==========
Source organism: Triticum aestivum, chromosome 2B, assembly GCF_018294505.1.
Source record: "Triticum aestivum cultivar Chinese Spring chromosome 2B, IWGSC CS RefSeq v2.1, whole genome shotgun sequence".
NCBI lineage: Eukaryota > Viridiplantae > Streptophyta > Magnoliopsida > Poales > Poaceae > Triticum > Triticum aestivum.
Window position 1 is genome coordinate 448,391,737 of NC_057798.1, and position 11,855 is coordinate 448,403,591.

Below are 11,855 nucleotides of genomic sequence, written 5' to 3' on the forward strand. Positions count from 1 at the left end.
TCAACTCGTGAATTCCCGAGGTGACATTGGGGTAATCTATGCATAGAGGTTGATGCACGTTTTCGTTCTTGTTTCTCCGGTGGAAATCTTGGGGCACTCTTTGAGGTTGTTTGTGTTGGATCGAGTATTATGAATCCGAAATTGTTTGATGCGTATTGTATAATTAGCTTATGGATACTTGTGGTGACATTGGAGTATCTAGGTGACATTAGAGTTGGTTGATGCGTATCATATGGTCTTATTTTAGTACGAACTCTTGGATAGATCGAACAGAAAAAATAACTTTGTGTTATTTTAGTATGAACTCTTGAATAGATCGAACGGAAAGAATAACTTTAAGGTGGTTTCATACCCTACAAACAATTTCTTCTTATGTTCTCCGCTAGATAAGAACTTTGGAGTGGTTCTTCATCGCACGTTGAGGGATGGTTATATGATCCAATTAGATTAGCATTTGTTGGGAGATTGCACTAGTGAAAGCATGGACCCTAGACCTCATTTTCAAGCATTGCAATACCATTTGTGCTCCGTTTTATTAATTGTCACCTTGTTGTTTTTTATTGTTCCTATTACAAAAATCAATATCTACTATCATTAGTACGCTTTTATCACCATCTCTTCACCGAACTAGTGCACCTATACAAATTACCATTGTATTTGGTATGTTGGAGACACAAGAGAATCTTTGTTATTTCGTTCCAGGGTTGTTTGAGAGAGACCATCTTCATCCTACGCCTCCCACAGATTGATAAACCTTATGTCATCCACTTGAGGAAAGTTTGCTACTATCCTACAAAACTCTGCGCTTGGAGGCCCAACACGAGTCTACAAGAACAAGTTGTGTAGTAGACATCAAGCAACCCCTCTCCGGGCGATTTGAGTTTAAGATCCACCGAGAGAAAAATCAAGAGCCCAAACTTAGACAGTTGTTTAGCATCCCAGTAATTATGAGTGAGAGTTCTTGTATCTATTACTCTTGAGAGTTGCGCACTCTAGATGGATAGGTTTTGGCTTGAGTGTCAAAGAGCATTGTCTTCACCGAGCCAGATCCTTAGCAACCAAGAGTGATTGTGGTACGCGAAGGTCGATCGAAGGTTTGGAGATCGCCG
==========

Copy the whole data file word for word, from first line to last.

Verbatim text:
Source organism: Triticum aestivum, chromosome 2B, assembly GCF_018294505.1.
Source record: "Triticum aestivum cultivar Chinese Spring chromosome 2B, IWGSC CS RefSeq v2.1, whole genome shotgun sequence".
NCBI lineage: Eukaryota > Viridiplantae > Streptophyta > Magnoliopsida > Poales > Poaceae > Triticum > Triticum aestivum.
Window position 1 is genome coordinate 448,391,737 of NC_057798.1, and position 11,855 is coordinate 448,403,591.

Below are 11,855 nucleotides of genomic sequence, written 5' to 3' on the forward strand. Positions count from 1 at the left end.
TCAACTCGTGAATTCCCGAGGTGACATTGGGGTAATCTATGCATAGAGGTTGATGCACGTTTTCGTTCTTGTTTCTCCGGTGGAAATCTTGGGGCACTCTTTGAGGTTGTTTGTGTTGGATCGAGTATTATGAATCCGAAATTGTTTGATGCGTATTGTATAATTAGCTTATGGATACTTGTGGTGACATTGGAGTATCTAGGTGACATTAGAGTTGGTTGATGCGTATCATATGGTCTTATTTTAGTACGAACTCTTGGATAGATCGAACAGAAAAAATAACTTTGTGTTATTTTAGTATGAACTCTTGAATAGATCGAACGGAAAGAATAACTTTAAGGTGGTTTCATACCCTACAAACAATTTCTTCTTATGTTCTCCGCTAGATAAGAACTTTGGAGTGGTTCTTCATCGCACGTTGAGGGATGGTTATATGATCCAATTAGATTAGCATTTGTTGGGAGATTGCACTAGTGAAAGCATGGACCCTAGACCTCATTTTCAAGCATTGCAATACCATTTGTGCTCCGTTTTATTAATTGTCACCTTGTTGTTTTTTATTGTTCCTATTACAAAAATCAATATCTACTATCATTAGTACGCTTTTATCACCATCTCTTCACCGAACTAGTGCACCTATACAAATTACCATTGTATTTGGTATGTTGGAGACACAAGAGAATCTTTGTTATTTCGTTCCAGGGTTGTTTGAGAGAGACCATCTTCATCCTACGCCTCCCACAGATTGATAAACCTTATGTCATCCACTTGAGGAAAGTTTGCTACTATCCTACAAAACTCTGCGCTTGGAGGCCCAACACGAGTCTACAAGAACAAGTTGTGTAGTAGACATCAAGCAACCCCTCTCCGGGCGATTTGAGTTTAAGATCCACCGAGAGAAAAATCAAGAGCCCAAACTTAGACAGTTGTTTAGCATCCCAGTAATTATGAGTGAGAGTTCTTGTATCTATTACTCTTGAGAGTTGCGCACTCTAGATGGATAGGTTTTGGCTTGAGTGTCAAAGAGCATTGTCTTCACCGAGCCAGATCCTTAGCAACCAAGAGTGATTGTGGTACGCGAAGGTCGATCGAAGGTTTGGAGATCGCCG